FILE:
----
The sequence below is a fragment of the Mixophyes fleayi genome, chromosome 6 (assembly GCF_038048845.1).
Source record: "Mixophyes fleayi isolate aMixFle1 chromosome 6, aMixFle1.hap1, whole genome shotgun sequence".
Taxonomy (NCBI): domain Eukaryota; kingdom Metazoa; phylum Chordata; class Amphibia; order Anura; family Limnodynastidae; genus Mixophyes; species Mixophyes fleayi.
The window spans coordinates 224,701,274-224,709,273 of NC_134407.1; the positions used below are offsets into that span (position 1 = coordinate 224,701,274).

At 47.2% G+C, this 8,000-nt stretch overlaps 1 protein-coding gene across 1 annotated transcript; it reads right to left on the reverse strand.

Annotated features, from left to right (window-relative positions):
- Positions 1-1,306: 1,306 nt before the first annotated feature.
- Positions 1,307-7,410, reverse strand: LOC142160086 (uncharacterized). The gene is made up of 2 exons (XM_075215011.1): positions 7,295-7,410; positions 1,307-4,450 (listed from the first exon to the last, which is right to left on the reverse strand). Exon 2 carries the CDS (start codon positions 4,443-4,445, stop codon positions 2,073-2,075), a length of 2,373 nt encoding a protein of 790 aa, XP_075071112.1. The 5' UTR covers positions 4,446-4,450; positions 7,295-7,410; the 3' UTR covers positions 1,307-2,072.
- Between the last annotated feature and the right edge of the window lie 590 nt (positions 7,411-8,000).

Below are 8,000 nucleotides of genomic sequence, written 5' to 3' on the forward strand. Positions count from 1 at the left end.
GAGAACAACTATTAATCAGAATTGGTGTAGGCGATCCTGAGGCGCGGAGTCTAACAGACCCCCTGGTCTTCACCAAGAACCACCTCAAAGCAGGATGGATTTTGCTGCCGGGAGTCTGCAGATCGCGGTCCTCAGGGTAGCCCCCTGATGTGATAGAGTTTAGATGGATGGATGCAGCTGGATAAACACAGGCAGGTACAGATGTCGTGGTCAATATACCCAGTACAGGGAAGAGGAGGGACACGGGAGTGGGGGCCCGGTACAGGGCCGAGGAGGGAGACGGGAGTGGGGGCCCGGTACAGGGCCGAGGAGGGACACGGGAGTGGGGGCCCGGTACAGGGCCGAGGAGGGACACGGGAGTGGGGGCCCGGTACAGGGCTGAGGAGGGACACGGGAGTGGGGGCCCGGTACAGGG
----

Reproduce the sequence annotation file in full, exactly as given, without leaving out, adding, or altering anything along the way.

The sequence below is a fragment of the Mixophyes fleayi genome, chromosome 6 (assembly GCF_038048845.1).
Source record: "Mixophyes fleayi isolate aMixFle1 chromosome 6, aMixFle1.hap1, whole genome shotgun sequence".
Taxonomy (NCBI): domain Eukaryota; kingdom Metazoa; phylum Chordata; class Amphibia; order Anura; family Limnodynastidae; genus Mixophyes; species Mixophyes fleayi.
The window spans coordinates 224,701,274-224,709,273 of NC_134407.1; the positions used below are offsets into that span (position 1 = coordinate 224,701,274).

At 47.2% G+C, this 8,000-nt stretch overlaps 1 protein-coding gene across 1 annotated transcript; it reads right to left on the reverse strand.

Annotated features, from left to right (window-relative positions):
- Positions 1-1,306: 1,306 nt before the first annotated feature.
- Positions 1,307-7,410, reverse strand: LOC142160086 (uncharacterized). The gene is made up of 2 exons (XM_075215011.1): positions 7,295-7,410; positions 1,307-4,450 (listed from the first exon to the last, which is right to left on the reverse strand). Exon 2 carries the CDS (start codon positions 4,443-4,445, stop codon positions 2,073-2,075), a length of 2,373 nt encoding a protein of 790 aa, XP_075071112.1. The 5' UTR covers positions 4,446-4,450; positions 7,295-7,410; the 3' UTR covers positions 1,307-2,072.
- Between the last annotated feature and the right edge of the window lie 590 nt (positions 7,411-8,000).

Below are 8,000 nucleotides of genomic sequence, written 5' to 3' on the forward strand. Positions count from 1 at the left end.
GAGAACAACTATTAATCAGAATTGGTGTAGGCGATCCTGAGGCGCGGAGTCTAACAGACCCCCTGGTCTTCACCAAGAACCACCTCAAAGCAGGATGGATTTTGCTGCCGGGAGTCTGCAGATCGCGGTCCTCAGGGTAGCCCCCTGATGTGATAGAGTTTAGATGGATGGATGCAGCTGGATAAACACAGGCAGGTACAGATGTCGTGGTCAATATACCCAGTACAGGGAAGAGGAGGGACACGGGAGTGGGGGCCCGGTACAGGGCCGAGGAGGGAGACGGGAGTGGGGGCCCGGTACAGGGCCGAGGAGGGACACGGGAGTGGGGGCCCGGTACAGGGCCGAGGAGGGACACGGGAGTGGGGGCCCGGTACAGGGCTGAGGAGGGACACGGGAGTGGGGGCCCGGTACAGGG